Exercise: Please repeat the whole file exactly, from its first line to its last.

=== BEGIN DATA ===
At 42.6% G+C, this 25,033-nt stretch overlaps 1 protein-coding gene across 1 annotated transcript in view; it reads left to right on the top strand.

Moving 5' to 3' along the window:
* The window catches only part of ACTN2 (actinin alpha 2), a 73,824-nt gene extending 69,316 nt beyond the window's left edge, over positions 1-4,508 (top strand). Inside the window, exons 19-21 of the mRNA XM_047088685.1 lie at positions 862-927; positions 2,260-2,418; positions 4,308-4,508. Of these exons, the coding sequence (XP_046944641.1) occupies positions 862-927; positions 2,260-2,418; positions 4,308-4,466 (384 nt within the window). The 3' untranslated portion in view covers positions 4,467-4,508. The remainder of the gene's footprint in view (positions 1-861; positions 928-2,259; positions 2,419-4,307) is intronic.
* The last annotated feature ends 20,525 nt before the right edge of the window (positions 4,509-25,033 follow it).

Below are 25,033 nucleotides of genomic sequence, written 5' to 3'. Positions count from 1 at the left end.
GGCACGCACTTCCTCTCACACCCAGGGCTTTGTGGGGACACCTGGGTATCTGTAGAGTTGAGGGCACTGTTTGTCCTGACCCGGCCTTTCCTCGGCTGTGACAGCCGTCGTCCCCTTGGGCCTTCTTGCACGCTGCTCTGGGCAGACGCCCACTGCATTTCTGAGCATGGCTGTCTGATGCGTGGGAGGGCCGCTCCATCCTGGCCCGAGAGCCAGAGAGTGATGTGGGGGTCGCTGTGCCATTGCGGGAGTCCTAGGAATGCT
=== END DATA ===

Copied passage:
At 42.6% G+C, this 25,033-nt stretch overlaps 1 protein-coding gene across 1 annotated transcript in view; it reads left to right on the top strand.

Moving 5' to 3' along the window:
* The window catches only part of ACTN2 (actinin alpha 2), a 73,824-nt gene extending 69,316 nt beyond the window's left edge, over positions 1-4,508 (top strand). Inside the window, exons 19-21 of the mRNA XM_047088685.1 lie at positions 862-927; positions 2,260-2,418; positions 4,308-4,508. Of these exons, the coding sequence (XP_046944641.1) occupies positions 862-927; positions 2,260-2,418; positions 4,308-4,466 (384 nt within the window). The 3' untranslated portion in view covers positions 4,467-4,508. The remainder of the gene's footprint in view (positions 1-861; positions 928-2,259; positions 2,419-4,307) is intronic.
* The last annotated feature ends 20,525 nt before the right edge of the window (positions 4,509-25,033 follow it).

Below are 25,033 nucleotides of genomic sequence, written 5' to 3'. Positions count from 1 at the left end.
GGCACGCACTTCCTCTCACACCCAGGGCTTTGTGGGGACACCTGGGTATCTGTAGAGTTGAGGGCACTGTTTGTCCTGACCCGGCCTTTCCTCGGCTGTGACAGCCGTCGTCCCCTTGGGCCTTCTTGCACGCTGCTCTGGGCAGACGCCCACTGCATTTCTGAGCATGGCTGTCTGATGCGTGGGAGGGCCGCTCCATCCTGGCCCGAGAGCCAGAGAGTGATGTGGGGGTCGCTGTGCCATTGCGGGAGTCCTAGGAATGCT